Students celebrate athletic achievements at Homecoming
Mark Morrissette '93, a former heavyweight rower, attended the homecoming ceremony with his family.
While members of the Class of 2021 were gathering on the Green to circle the bonfire, another longstanding Dartmouth tradition was on display on the chests of current and former Big Green varsity athletes. The varsity letter sweater — knitted in Dartmouth green with a white “D” on the front — is awarded to each student-athlete after earning his or her first varsity letter.
“The sweater has been essentially unchanged for many decades,” deputy athletic director Robert Ceplikas said. “It’s one of the many things connecting student-athletes across different sports and over many decades.”
According to Ceplikas, the sweater tradition dates back to at least the 1940s. Following the Homecoming parade and before the bonfire starts, seniors, captains and coaches — many sporting the “D” across their chest — assemble in front the steps of Dartmouth Hall for the Dartmouth Night Ceremony. Other team members are encouraged to be present in the roped-off sections in support of their upperclassmen teammates. The ceremony includes student speeches, an address by College President Phil Hanlon and recognition of senior athletes by athletic director Harry Sheehy. This year, rugby player Danielle Ramsay ’19 and football captain Jack Heneghan ’18 discussed their experiences with their respective teams.
Heneghan expressed how thankful he is to Dartmouth and the athletic program for introducing him to a great community, made up of talented and supportive teammates and classmates. His speech was inspired by the friends and memories he has made throughout his time at Dartmouth.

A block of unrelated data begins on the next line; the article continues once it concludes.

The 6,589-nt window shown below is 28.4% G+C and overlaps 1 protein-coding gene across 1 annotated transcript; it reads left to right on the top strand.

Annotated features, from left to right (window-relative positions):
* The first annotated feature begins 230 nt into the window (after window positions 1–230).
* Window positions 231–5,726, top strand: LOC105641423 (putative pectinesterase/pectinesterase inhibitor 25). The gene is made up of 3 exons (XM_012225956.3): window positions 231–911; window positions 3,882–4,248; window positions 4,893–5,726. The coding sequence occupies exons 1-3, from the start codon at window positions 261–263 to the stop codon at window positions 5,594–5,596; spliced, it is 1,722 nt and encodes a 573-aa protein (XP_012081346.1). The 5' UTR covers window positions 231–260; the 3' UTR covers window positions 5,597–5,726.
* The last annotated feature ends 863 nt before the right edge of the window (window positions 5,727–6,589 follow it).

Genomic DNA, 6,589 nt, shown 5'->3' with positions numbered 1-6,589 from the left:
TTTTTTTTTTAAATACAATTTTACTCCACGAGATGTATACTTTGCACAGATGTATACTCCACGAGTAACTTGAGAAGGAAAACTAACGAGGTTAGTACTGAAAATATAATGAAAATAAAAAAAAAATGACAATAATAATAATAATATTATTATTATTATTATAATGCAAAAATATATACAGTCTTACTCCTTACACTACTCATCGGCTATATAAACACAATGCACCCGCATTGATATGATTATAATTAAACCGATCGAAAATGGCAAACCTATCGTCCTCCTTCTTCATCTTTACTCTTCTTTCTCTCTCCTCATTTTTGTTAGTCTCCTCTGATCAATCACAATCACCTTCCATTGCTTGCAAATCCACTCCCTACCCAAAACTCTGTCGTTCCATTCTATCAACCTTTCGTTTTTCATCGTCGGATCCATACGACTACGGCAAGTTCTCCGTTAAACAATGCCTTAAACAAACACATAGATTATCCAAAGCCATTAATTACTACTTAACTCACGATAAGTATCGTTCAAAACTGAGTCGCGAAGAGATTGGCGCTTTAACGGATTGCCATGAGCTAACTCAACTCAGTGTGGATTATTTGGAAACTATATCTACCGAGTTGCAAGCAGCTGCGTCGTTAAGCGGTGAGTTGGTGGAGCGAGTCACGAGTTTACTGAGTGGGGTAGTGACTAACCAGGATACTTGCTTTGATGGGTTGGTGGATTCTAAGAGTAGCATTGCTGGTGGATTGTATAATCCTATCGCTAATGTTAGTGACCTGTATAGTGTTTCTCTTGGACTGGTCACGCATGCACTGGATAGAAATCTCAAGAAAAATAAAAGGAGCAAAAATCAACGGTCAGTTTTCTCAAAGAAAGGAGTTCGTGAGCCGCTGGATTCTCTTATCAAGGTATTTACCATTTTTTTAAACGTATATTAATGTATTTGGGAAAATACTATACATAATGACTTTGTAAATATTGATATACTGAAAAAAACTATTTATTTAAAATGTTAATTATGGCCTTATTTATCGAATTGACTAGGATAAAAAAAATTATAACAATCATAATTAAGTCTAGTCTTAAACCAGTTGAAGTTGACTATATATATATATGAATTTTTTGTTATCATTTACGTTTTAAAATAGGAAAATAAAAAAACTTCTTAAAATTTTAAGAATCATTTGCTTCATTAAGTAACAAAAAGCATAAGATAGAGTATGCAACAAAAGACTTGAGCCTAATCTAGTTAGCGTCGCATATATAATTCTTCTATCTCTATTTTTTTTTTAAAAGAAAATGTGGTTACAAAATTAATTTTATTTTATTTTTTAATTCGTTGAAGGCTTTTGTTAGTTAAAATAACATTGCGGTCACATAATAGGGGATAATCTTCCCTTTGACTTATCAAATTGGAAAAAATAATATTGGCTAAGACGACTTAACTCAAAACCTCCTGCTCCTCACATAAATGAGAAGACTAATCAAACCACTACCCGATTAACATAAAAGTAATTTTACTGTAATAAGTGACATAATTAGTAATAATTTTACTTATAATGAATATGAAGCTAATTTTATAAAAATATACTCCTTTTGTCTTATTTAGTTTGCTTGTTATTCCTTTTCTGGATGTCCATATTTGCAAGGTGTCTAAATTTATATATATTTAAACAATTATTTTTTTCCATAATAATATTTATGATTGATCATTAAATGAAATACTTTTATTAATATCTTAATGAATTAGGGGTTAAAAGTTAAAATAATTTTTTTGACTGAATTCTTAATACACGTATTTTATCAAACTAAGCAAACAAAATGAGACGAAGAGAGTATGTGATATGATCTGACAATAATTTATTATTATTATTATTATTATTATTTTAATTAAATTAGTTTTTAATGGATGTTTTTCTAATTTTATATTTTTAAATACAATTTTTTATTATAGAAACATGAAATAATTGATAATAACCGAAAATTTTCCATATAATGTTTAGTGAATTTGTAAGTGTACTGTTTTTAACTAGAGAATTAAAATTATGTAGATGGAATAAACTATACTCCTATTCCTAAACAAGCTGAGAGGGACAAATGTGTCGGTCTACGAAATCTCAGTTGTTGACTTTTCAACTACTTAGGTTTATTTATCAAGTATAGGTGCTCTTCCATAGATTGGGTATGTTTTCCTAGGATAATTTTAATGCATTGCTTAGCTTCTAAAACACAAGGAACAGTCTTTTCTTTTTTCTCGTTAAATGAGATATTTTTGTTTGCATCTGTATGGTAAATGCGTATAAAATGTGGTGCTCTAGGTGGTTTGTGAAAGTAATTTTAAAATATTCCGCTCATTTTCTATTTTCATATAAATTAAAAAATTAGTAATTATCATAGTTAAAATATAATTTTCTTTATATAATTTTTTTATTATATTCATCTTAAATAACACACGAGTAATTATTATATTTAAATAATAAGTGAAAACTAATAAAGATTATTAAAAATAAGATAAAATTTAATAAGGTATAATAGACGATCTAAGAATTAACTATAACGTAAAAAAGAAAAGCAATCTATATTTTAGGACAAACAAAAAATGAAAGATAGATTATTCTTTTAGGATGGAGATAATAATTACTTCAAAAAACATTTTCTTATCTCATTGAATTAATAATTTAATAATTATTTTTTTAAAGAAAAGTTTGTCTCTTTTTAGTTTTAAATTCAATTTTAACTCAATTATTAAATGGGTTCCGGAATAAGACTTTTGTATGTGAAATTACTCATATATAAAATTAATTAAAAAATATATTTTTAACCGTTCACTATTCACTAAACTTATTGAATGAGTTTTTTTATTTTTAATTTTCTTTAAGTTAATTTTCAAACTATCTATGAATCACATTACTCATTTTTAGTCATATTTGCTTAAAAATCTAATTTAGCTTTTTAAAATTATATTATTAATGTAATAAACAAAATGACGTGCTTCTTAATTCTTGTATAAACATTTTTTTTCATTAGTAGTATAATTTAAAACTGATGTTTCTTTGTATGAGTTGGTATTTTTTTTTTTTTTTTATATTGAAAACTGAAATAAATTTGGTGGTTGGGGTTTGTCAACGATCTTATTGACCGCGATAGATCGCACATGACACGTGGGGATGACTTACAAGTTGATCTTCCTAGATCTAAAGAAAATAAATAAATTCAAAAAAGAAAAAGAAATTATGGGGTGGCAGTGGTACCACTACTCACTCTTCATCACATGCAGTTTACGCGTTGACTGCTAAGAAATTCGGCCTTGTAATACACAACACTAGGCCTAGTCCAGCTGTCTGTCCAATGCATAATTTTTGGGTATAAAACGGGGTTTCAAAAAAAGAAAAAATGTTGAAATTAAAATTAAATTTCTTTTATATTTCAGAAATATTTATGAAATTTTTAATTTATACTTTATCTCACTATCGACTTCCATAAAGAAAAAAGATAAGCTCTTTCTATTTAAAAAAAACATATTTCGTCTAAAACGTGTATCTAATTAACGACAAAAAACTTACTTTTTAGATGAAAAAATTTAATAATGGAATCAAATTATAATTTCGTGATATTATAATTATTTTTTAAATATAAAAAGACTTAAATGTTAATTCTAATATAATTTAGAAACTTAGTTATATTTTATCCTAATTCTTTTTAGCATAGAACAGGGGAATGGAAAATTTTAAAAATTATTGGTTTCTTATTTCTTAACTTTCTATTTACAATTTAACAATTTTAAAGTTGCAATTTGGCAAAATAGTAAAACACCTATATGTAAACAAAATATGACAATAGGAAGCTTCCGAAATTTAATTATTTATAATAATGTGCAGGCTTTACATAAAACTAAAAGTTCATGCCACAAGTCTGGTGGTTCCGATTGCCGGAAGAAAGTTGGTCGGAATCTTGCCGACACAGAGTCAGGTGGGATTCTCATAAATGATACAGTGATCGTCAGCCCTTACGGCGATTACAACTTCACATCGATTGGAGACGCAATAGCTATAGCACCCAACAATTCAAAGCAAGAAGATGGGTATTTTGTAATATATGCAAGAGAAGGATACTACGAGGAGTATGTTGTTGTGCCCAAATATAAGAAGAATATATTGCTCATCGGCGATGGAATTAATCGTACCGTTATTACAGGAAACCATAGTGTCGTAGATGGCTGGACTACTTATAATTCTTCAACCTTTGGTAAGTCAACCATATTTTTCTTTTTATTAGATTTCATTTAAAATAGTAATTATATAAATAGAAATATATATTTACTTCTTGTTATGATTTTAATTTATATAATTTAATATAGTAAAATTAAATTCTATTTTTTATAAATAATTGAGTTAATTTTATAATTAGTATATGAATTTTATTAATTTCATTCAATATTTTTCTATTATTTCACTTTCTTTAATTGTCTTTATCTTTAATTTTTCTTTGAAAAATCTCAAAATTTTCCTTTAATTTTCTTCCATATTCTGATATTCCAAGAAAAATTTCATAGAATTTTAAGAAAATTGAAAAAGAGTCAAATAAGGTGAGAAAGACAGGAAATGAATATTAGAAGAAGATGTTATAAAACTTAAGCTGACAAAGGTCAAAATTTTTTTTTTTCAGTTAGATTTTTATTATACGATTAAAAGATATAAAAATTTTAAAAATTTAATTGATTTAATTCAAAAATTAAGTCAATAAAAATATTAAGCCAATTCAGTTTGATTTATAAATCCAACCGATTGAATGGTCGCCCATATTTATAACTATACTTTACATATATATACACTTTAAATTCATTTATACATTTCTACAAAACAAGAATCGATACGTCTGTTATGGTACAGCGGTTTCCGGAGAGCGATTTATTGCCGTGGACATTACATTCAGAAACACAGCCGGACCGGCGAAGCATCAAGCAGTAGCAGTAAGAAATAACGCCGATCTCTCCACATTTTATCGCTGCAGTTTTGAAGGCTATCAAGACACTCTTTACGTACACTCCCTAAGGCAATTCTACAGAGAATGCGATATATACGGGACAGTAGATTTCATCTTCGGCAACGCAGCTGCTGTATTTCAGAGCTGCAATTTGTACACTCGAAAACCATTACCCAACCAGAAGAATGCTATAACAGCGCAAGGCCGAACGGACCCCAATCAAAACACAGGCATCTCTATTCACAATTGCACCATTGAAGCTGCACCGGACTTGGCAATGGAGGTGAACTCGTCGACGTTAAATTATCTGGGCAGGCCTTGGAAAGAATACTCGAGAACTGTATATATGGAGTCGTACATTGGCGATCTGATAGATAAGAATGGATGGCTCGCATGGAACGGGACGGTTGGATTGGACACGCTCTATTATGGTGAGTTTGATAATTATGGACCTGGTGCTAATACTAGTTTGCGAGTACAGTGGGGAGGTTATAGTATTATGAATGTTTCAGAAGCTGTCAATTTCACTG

Ramsey structured her speech around rugby’s culture, legacy and values. She mentioned how well the team embraces walk-ons and sees players not as merely athletes but also as people.
Scott Ortlip ’17 was recruited for heavyweight crew and spent four years on the team. Unlike many student-athletes at Dartmouth, Ortlip received his varsity sweater at the end of his senior year after completing his final season at Dartmouth. Heavyweight rowers earn their sweaters in one of two ways: by racing in the 1V boat or spending four years on the team. Ortlip said he specifically wanted to get the sweater for his time in the first varsity boat his senior season.
“My sweater means a lot to me because it symbolizes the summation of all the work I’ve put into my rowing career,” Ortlip said.
Mitchell Tevis ’18 had a different experience than Ortlip. Tevis was also recruited for heavyweight crew and has spent the last four years on the team. However, he got his “D” sweater when he was a first-year. One of the few freshman to earn a spot on the 1V boat, Tevis was honored to receive the sweater as a result.
“I think it’s really nice being part of a larger group, having the sweater and being a varsity athlete,” Tevis said.
The sweater has a more personal meaning for Casey Smerczynski ’20, who plays lock on the rugby team.
“It’s really important to me because my dad has his varsity letter sweater from Harvard [University], and it’s a great memory from college for him and we’ve been able to get closer through this shared experience,” Smerczynski said. “He can wear his, and I can wear mine and we can be a father-daughter duo.”
For Zainab Molani ’18, one of the co-captains for women’s squash, getting the sweater meant that she had upheld the values of a Dartmouth student-athlete, something she hopes to maintain in her adult life.
“Getting the green sweater at the end of the year banquet was special because it meant that I had fulfilled the goal of being a teammate, survived my first year of college and accomplished feats that Dartmouth was proud of,” Molani said.
Nejad is a member of the rugby team.